TRIUMPH-2 shown with its slant height measurement point (SHMP). The green triangle is also the indication of the north orientation mark (NOM); the direction the antenna should be facing when surveying.
During its first year in existence, the TRIUMPH-2 had a special distinction made by NGS, specifically in regards to its antenna calibration data. During the year 2014, NGS had two different antenna models: one with the 25mm x 1/4” x 20 threaded adapter [10-590293-01] included and one without it. The net result related only to the Antenna Reference Point (ARP).
Beginning in January 2015, and in accordance with the standardized definition that the ARP is the lowest non-removable part of the antenna, NGS has removed the antenna type model that had included the 25 mm x 1/4” x 20 threaded adapter in its ARP. Accordingly, as of January 2015, NGS is listing only one model antenna type for the internal 360 antenna of the TRIUMPH-2; the JAVTRIUMPH_2A. This is the first distinction that users need to pay very close attention to; specifically, their HIs (ARPs) if they have recorded observations using the TRIUMPH-2 during the calendar year 2014 and then process those data after 2014.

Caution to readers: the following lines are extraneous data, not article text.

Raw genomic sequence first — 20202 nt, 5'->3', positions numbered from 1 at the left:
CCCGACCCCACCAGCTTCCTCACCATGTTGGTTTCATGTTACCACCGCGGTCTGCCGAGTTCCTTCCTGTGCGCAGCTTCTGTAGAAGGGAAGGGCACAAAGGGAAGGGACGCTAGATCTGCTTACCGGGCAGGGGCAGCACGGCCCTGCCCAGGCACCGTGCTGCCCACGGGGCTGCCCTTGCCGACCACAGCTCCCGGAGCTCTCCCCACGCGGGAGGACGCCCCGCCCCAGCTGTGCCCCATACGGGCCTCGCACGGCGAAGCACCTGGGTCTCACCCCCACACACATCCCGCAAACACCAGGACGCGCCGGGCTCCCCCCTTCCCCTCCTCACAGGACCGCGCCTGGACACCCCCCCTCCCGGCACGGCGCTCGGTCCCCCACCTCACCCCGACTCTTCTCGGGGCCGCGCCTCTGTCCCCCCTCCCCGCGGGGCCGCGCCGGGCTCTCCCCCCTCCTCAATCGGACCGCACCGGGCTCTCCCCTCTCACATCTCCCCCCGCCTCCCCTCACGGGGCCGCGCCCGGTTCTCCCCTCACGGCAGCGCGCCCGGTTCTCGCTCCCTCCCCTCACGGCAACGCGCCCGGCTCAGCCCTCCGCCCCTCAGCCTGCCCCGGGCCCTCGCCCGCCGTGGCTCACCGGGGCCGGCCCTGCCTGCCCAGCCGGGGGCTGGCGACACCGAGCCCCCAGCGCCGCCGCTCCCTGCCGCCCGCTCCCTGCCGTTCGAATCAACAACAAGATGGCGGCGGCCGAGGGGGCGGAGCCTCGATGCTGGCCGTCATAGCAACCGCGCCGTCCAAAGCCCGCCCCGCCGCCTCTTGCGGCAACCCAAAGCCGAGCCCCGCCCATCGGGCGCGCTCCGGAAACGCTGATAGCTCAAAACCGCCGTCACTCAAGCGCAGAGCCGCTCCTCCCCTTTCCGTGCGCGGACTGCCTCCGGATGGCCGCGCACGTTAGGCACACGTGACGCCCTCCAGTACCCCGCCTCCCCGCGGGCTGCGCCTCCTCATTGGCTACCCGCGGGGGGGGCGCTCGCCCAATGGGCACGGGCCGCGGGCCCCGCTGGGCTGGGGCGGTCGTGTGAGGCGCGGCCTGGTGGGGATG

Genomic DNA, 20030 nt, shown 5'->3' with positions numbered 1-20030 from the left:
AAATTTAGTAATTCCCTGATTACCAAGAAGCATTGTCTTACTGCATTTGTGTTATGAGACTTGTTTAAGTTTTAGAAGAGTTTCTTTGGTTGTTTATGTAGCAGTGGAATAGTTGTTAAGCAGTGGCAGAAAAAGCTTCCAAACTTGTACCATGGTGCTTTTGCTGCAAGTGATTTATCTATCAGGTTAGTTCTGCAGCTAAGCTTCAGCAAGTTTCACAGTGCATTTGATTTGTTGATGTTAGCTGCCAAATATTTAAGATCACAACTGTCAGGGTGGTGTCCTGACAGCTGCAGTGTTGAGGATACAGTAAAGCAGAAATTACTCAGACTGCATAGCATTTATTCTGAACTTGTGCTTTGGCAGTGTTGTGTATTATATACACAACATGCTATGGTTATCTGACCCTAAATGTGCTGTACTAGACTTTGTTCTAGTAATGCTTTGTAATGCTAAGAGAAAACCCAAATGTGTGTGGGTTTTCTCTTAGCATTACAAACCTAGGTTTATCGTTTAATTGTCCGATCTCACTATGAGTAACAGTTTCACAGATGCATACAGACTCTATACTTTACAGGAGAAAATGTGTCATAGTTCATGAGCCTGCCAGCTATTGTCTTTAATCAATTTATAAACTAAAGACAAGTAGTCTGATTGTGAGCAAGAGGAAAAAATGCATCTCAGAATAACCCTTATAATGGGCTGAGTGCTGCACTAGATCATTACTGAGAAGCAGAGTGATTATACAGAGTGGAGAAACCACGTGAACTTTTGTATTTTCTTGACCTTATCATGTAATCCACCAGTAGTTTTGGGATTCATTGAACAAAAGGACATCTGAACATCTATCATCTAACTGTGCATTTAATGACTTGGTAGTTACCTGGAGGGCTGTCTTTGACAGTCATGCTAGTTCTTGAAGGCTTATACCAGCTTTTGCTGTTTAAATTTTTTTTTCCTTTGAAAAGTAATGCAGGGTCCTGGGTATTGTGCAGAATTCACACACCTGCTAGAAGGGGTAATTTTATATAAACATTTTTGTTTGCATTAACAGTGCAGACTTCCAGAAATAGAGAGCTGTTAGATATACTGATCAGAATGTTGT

PCOs and PCVs
Additionally, the second distinction that users need to be aware of is the antenna calibration data for the internal antenna has been updated. This separate distinction relates to both Phase Center Offset and Phase Center Variation values for the internal antenna of the TRIUMPH-2.
The original PCOs and PCVs that the NGS Antenna Calibration team had initially determined in March 2014 have been superseded by the highly precise values produced after recalibration on a Geo++ robot. These so-called nearfield calibrations included the use of the 25mm x 1/4” x 20 threaded adapter [10-590293-01] and is reflected by the suffix A attached at the end of the antenna model’s name: JAVTRIUMPH_2A. Finalization was coordinated through the International GNSS Service (IGS) in December 2014.
If survey work has been performed with the TRIUMPH-2 and processed using the superseded NGS values and which had critical elevation determinations, users are advised to reexamine those projects and to reprocess their data using the superior antenna model published in January 2015.
Differences in the elevation of surveyed points have been reported to be as much as 7 cm as improper Phase Center Variations will cause errors most notably in the vertical component in precise GPS surveys.
Measuring your HI
Beginning with the new standardized ARP definition, all antenna heights are to be measured to the lowest non-removable part of the antenna. This means that, for example, using a 2-meter fixed-height GPS pole, the correct HI will reflect the addition of the 25 mm adapter; i.e., 2.025 m. If the TRIUMPH-2 is setup on a standard tripod, measure the slant height from the mark to the green triangle on the side.
OPUS kindly reminds users of non-conforming antennas like the TRIUMPH-2 and the TRIUMPH-LS that the adapter must be added.
Please refer to the NGS Antenna Calibration webpage for additional information.